Mike: You’re welcome, John. Glad to be here. Had a great time.
John: Yeah. And everybody listening, if you wanna see some pictures of Mike outside of work or on the ball field or maybe connect with him on social media, be sure to go to whatsyourand.com. Everything is there. And while you’re on the page, please click that big button. Do the anonymous research survey about corporate culture, and don’t forget to check out the book.
So, thanks again for subscribing on Apple podcast or whatever app you use and for sharing this with your friends so they get the message that we’re all trying to spread, that who you are is so much more than what you do.
Ed is a Meta-Consultant & Musical Theatre Fan
Ed Kless, Senior Director from Sage, returns to the podcast from episode 92 to talk about his passions for baseball and musical theatre. Ed shares with us how he is getting through the cancelled baseball season, sharing his passions with his kids, and his thoughts on being open about your passions in the workplace!
• Watching simulated MLB games
• Sharing his passion for baseball with his son
• Getting his daughter into musical theatre
• How he applies his minor in Musical Theatre towards his career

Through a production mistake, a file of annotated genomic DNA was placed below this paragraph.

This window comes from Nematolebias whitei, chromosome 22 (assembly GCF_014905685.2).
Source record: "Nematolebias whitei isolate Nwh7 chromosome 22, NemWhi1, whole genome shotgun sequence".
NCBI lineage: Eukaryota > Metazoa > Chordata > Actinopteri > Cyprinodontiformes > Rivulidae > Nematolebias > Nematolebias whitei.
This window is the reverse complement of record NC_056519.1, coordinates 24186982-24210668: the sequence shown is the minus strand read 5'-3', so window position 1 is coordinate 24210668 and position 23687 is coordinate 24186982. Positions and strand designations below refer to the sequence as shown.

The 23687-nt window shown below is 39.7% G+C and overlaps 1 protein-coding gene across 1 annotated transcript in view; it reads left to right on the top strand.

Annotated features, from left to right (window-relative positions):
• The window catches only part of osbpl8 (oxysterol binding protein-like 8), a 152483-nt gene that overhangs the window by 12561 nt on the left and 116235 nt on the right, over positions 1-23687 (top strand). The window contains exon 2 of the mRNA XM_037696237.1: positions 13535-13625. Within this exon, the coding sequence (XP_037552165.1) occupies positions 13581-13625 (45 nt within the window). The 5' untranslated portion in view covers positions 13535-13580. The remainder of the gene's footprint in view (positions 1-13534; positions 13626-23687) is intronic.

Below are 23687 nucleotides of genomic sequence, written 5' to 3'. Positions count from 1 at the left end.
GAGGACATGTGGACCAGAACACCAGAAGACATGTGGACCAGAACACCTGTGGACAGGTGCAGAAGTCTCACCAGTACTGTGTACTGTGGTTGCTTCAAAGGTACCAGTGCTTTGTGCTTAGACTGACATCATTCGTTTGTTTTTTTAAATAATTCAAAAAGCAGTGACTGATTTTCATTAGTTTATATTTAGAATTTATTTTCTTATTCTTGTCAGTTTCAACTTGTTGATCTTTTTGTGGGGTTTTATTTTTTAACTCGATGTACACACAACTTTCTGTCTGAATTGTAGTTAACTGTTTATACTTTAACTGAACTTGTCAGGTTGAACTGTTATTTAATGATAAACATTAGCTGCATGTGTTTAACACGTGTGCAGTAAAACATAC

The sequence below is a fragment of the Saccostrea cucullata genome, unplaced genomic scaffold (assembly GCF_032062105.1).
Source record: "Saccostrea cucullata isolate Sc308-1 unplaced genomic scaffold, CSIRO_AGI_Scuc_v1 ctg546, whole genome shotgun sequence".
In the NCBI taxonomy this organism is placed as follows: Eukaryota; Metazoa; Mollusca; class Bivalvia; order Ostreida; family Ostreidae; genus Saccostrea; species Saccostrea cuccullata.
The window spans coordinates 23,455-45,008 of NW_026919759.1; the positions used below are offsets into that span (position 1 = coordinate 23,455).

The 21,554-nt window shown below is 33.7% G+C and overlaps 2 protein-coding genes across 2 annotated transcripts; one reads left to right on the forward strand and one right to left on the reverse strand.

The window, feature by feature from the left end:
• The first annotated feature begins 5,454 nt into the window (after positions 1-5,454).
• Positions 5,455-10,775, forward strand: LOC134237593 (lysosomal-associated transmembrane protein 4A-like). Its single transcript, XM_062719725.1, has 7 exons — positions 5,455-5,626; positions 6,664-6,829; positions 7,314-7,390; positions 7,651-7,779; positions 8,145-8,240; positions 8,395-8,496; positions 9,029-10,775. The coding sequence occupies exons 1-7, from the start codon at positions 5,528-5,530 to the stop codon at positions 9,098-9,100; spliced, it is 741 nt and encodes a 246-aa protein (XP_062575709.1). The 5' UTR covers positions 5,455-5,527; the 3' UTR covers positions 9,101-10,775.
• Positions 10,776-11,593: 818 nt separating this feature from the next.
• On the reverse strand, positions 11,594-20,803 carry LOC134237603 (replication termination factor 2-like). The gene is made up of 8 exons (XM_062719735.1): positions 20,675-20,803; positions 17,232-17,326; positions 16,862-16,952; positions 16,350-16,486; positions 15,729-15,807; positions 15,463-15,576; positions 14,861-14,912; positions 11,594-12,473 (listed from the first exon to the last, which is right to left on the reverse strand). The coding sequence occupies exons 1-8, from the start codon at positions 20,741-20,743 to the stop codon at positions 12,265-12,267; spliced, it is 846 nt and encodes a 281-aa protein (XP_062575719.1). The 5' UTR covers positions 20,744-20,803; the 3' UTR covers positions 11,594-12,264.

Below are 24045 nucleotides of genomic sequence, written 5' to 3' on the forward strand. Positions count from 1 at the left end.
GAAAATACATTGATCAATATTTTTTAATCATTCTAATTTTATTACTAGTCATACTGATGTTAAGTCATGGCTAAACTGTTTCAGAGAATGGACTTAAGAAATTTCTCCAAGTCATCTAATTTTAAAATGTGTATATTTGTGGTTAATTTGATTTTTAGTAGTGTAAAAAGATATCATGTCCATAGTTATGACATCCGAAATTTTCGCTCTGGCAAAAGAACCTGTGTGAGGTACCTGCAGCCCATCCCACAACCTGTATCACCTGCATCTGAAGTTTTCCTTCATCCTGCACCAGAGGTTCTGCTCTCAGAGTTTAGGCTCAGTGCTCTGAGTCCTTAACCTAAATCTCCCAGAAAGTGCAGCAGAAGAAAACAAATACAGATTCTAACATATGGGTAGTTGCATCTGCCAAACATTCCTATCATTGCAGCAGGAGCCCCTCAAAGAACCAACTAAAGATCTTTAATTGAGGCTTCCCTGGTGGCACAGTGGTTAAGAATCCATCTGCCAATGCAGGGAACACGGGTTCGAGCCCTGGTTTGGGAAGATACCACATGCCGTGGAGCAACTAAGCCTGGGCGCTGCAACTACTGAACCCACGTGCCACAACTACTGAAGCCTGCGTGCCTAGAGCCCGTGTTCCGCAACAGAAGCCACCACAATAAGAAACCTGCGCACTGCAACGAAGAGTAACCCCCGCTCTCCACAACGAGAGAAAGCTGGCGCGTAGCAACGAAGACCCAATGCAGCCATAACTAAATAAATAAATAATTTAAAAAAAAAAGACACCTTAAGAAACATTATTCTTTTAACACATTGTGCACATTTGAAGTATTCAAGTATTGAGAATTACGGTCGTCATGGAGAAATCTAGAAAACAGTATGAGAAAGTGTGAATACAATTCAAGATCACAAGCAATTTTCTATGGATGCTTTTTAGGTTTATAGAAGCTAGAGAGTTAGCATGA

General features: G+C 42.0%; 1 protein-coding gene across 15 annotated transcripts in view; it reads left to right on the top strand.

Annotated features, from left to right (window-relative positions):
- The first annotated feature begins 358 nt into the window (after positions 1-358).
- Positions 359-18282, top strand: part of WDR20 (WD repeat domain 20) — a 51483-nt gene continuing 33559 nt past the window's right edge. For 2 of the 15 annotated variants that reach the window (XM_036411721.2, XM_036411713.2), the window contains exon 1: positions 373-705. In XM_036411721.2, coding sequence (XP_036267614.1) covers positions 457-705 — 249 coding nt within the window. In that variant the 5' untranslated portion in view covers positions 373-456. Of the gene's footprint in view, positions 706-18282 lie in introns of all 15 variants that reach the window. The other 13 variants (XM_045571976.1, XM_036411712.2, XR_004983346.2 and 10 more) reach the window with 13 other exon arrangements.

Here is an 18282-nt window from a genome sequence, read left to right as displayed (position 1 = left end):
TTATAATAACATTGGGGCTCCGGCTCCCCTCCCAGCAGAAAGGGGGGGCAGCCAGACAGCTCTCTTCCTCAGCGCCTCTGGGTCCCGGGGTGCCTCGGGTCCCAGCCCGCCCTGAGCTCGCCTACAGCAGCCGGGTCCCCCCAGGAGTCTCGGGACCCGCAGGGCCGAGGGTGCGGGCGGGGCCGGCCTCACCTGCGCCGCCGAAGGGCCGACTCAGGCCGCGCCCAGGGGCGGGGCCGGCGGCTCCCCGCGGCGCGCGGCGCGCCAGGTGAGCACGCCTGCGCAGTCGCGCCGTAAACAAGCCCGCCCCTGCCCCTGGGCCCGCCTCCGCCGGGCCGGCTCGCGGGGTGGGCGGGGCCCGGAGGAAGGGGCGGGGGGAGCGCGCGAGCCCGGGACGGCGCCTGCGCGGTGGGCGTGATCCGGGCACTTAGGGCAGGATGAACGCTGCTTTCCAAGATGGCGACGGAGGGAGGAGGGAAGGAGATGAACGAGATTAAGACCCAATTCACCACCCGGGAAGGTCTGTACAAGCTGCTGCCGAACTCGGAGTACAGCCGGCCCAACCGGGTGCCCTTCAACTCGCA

• Rapping through a long strategy meeting
• You should feel comfortable to be open about your passions
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Welcome to Episode 284 of What’s Your “And”? Follow-Up Friday Edition. This is John Garrett. Each Friday, I follow-up with a guest who had been on the show a few years ago to hear what’s new with their passions outside of work and also hear how this message might have impacted them since we last talked.
I’m so excited to let everyone know that my book is being published very soon. It’ll be available on Amazon and a few other websites. Check out whatsyourand.com for all the details or sign up for my exclusive list and you’ll be the first to know when it’s coming out.